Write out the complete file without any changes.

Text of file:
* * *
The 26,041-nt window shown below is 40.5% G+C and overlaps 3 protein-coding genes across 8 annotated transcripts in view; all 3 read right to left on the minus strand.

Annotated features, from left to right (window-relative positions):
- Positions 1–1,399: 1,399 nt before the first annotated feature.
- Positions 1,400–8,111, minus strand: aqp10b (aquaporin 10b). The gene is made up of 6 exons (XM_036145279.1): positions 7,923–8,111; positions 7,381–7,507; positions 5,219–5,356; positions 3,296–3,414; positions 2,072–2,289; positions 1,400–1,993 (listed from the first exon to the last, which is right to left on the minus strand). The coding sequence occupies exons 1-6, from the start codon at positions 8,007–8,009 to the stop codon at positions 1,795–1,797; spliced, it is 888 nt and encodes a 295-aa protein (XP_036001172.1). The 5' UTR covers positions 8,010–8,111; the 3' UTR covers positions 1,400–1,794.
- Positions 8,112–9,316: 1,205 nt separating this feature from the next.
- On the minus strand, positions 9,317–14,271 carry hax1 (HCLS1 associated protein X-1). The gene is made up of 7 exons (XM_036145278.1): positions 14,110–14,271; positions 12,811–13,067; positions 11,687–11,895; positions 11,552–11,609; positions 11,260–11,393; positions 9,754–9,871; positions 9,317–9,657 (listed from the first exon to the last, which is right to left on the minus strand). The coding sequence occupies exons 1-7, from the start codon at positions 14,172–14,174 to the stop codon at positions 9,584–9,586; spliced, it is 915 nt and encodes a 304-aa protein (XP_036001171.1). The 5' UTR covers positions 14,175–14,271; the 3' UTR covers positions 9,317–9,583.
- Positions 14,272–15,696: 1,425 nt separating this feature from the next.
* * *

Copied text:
The 26,041-nt window shown below is 40.5% G+C and overlaps 3 protein-coding genes across 8 annotated transcripts in view; all 3 read right to left on the minus strand.

Annotated features, from left to right (window-relative positions):
- Positions 1–1,399: 1,399 nt before the first annotated feature.
- Positions 1,400–8,111, minus strand: aqp10b (aquaporin 10b). The gene is made up of 6 exons (XM_036145279.1): positions 7,923–8,111; positions 7,381–7,507; positions 5,219–5,356; positions 3,296–3,414; positions 2,072–2,289; positions 1,400–1,993 (listed from the first exon to the last, which is right to left on the minus strand). The coding sequence occupies exons 1-6, from the start codon at positions 8,007–8,009 to the stop codon at positions 1,795–1,797; spliced, it is 888 nt and encodes a 295-aa protein (XP_036001172.1). The 5' UTR covers positions 8,010–8,111; the 3' UTR covers positions 1,400–1,794.
- Positions 8,112–9,316: 1,205 nt separating this feature from the next.
- On the minus strand, positions 9,317–14,271 carry hax1 (HCLS1 associated protein X-1). The gene is made up of 7 exons (XM_036145278.1): positions 14,110–14,271; positions 12,811–13,067; positions 11,687–11,895; positions 11,552–11,609; positions 11,260–11,393; positions 9,754–9,871; positions 9,317–9,657 (listed from the first exon to the last, which is right to left on the minus strand). The coding sequence occupies exons 1-7, from the start codon at positions 14,172–14,174 to the stop codon at positions 9,584–9,586; spliced, it is 915 nt and encodes a 304-aa protein (XP_036001171.1). The 5' UTR covers positions 14,175–14,271; the 3' UTR covers positions 9,317–9,583.
- Positions 14,272–15,696: 1,425 nt separating this feature from the next.